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United States: Judge’s Recusual Required Where Campaign Contributions Create Probable Bias

(June 15, 2009) On June 8, 2009, the Supreme Court ruled that the due process clause of the Fourteenth Amendment to the U.S. Constitution requires an elected state judge to recuse himself from a case when a party in the case had a significant and disproportionate influence in placing him on the court.

A West Virginia jury held respondent A.T. Massey Coal Company liable for $50 million in damages for fraudulent misrepresentation and other torts against petitioner Hugh Caperton and others. Knowing that the West Virginia Supreme Court of Appeals would consider the appeal, Massey's chairman donated $3 million to the campaign of candidate Brent Benjamin in an election for a vacancy on that court. Benjamin won the election. Caperton moved to disqualify Benjamin from the case or to have him recuse himself. Benjamin remained on the case, and the Court ruled 3-2 in Massey's favor, with Benjamin in the majority. The U.S. Supreme Court agreed with Caperton's petition to hear the case.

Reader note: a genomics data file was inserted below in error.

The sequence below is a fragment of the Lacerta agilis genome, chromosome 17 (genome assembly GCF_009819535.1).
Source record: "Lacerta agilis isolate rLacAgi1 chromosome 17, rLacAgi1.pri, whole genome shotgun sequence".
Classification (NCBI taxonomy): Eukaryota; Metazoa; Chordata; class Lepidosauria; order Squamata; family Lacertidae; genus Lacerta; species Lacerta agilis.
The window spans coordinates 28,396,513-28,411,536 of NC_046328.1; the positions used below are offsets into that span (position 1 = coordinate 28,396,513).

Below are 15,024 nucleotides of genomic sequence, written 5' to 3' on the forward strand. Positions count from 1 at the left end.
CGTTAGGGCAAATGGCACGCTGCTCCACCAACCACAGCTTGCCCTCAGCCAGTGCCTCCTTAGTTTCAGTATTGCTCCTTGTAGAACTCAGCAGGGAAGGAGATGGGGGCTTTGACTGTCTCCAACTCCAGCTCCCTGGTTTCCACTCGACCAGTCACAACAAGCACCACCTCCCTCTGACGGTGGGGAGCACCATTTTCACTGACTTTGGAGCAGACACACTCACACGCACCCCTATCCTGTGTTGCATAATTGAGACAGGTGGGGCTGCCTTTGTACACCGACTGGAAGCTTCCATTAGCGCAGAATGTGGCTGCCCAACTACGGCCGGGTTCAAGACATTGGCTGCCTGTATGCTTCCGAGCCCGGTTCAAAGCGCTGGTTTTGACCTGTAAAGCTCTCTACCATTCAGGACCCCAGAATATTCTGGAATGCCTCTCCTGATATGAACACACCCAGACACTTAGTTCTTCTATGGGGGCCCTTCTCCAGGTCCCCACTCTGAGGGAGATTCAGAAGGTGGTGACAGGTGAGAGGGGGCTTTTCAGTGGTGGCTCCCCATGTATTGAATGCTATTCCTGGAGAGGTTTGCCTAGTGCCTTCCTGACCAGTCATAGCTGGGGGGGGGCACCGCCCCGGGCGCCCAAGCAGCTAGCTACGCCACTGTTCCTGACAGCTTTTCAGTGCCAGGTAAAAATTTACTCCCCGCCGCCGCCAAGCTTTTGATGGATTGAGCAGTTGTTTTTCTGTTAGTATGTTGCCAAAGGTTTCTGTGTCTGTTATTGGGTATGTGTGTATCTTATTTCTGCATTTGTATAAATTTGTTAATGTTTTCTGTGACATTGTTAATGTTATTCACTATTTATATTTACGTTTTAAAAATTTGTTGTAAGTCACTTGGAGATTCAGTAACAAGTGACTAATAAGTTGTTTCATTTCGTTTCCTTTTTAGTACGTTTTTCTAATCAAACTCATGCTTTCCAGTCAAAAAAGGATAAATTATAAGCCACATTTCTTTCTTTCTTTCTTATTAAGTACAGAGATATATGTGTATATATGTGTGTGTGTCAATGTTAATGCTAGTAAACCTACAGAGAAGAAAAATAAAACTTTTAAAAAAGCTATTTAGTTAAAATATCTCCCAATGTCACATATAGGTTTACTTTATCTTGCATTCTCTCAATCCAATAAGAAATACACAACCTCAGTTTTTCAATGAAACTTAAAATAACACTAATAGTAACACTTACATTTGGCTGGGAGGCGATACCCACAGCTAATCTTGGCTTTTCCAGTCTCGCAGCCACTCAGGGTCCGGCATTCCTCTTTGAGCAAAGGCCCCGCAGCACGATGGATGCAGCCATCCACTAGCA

The Supreme Court ruled that under the extraordinary circumstances of this case, where a party's donations had a significant and disproportionate outcome on the election, and there was a close temporal relationship between the campaign contributions, the election, and the pending appeal, the probability of bias rose to a level that violated the due process clause. The Court therefore reversed the judgment of the West Virginia Supreme Court of Appeals in favor of Massey and remanded the case for further proceedings. (Caperton v. A.T. Massey Coal Co., No. 08-22 (June 8, 2009), available at